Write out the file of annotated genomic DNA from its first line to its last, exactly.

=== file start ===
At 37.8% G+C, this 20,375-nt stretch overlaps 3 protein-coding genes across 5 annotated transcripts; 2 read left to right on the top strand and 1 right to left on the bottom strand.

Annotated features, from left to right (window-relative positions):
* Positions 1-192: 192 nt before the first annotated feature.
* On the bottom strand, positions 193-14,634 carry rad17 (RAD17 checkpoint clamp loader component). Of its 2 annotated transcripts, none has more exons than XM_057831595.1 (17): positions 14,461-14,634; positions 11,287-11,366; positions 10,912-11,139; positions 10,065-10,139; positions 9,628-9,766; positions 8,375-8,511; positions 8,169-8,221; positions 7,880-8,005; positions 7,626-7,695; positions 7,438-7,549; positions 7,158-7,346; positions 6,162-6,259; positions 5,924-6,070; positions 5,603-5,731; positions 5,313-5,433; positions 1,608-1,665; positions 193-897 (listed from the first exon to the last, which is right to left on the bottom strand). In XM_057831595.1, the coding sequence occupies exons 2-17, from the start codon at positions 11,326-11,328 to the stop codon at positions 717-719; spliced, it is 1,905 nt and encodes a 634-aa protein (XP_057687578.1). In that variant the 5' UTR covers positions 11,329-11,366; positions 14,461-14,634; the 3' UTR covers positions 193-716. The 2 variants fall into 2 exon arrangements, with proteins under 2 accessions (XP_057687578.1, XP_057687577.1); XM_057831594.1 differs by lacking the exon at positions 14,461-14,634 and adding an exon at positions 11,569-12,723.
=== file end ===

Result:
At 37.8% G+C, this 20,375-nt stretch overlaps 3 protein-coding genes across 5 annotated transcripts; 2 read left to right on the top strand and 1 right to left on the bottom strand.

Annotated features, from left to right (window-relative positions):
* Positions 1-192: 192 nt before the first annotated feature.
* On the bottom strand, positions 193-14,634 carry rad17 (RAD17 checkpoint clamp loader component). Of its 2 annotated transcripts, none has more exons than XM_057831595.1 (17): positions 14,461-14,634; positions 11,287-11,366; positions 10,912-11,139; positions 10,065-10,139; positions 9,628-9,766; positions 8,375-8,511; positions 8,169-8,221; positions 7,880-8,005; positions 7,626-7,695; positions 7,438-7,549; positions 7,158-7,346; positions 6,162-6,259; positions 5,924-6,070; positions 5,603-5,731; positions 5,313-5,433; positions 1,608-1,665; positions 193-897 (listed from the first exon to the last, which is right to left on the bottom strand). In XM_057831595.1, the coding sequence occupies exons 2-17, from the start codon at positions 11,326-11,328 to the stop codon at positions 717-719; spliced, it is 1,905 nt and encodes a 634-aa protein (XP_057687578.1). In that variant the 5' UTR covers positions 11,329-11,366; positions 14,461-14,634; the 3' UTR covers positions 193-716. The 2 variants fall into 2 exon arrangements, with proteins under 2 accessions (XP_057687578.1, XP_057687577.1); XM_057831594.1 differs by lacking the exon at positions 14,461-14,634 and adding an exon at positions 11,569-12,723.